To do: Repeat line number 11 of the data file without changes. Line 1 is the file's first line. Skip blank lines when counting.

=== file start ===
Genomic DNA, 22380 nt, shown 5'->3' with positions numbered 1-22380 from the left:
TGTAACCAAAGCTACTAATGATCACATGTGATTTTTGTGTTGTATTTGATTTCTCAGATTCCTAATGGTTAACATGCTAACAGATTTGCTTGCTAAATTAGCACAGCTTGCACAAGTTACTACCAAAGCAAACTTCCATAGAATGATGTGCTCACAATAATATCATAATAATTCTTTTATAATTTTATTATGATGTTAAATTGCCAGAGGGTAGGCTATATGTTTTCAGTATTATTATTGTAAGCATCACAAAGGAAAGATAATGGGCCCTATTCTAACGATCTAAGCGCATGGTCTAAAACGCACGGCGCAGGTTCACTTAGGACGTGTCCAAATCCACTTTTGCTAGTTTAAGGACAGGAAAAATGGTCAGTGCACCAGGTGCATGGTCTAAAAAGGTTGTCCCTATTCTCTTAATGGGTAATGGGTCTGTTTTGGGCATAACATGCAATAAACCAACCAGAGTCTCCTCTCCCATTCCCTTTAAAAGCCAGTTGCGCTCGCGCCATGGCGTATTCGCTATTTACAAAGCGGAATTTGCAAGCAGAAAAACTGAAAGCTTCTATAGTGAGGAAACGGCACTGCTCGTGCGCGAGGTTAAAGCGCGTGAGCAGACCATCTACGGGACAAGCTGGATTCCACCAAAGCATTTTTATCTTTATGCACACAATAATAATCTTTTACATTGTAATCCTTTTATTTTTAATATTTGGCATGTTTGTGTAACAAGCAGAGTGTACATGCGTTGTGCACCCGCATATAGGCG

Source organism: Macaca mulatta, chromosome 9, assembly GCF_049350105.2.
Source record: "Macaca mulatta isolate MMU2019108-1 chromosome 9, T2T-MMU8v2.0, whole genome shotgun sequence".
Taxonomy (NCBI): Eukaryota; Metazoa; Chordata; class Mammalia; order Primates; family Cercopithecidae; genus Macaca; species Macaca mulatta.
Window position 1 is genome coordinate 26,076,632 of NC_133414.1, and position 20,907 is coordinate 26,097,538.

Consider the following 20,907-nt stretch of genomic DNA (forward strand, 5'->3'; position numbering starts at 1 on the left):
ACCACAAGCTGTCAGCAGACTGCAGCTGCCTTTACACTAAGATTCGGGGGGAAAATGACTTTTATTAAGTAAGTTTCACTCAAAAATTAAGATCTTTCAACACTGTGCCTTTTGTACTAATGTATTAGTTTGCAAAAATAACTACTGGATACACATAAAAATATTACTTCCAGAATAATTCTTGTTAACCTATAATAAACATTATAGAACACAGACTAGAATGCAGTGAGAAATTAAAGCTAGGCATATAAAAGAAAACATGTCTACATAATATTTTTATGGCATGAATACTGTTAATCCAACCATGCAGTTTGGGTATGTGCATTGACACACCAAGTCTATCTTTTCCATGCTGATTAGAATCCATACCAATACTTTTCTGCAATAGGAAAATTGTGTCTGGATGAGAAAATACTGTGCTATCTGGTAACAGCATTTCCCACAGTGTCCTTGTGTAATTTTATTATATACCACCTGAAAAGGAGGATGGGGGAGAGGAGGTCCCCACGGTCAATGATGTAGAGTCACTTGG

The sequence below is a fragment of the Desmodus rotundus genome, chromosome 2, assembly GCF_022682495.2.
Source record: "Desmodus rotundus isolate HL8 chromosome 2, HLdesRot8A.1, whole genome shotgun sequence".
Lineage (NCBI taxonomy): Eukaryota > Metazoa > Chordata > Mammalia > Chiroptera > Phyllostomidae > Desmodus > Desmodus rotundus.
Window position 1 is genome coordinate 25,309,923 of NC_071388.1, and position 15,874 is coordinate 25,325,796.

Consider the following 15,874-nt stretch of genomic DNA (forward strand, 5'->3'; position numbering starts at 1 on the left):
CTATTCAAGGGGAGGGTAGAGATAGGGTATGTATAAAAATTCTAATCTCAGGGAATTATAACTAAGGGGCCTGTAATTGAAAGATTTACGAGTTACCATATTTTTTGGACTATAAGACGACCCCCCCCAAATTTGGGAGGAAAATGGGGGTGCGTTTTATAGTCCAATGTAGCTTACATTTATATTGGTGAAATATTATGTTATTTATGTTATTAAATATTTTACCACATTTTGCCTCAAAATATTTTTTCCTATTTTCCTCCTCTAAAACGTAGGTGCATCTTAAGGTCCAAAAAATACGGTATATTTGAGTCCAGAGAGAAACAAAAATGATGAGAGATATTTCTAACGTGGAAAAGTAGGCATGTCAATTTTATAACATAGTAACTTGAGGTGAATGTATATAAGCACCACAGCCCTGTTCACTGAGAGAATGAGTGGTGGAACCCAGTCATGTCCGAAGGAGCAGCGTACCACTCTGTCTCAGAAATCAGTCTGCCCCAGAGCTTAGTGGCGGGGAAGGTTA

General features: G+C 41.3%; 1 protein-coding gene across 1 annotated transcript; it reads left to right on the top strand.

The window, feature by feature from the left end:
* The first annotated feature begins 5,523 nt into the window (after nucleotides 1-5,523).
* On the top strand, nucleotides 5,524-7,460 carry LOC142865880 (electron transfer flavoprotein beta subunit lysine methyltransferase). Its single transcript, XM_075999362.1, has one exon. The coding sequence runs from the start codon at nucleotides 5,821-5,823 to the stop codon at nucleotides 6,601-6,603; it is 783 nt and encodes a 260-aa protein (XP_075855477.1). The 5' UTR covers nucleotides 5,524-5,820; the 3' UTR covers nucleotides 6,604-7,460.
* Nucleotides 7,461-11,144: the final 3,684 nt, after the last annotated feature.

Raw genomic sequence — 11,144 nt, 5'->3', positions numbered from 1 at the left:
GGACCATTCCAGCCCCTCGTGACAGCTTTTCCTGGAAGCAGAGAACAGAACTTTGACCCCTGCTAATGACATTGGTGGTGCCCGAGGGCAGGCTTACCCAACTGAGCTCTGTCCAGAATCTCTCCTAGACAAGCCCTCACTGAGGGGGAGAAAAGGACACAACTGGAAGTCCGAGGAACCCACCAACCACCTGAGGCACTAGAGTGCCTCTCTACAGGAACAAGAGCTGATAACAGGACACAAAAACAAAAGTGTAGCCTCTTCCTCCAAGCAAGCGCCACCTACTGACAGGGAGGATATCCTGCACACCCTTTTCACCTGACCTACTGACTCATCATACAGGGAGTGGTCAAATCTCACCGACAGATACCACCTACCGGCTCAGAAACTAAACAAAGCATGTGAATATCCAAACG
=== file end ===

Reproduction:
Lineage (NCBI taxonomy): Eukaryota > Metazoa > Chordata > Mammalia > Chiroptera > Phyllostomidae > Desmodus > Desmodus rotundus.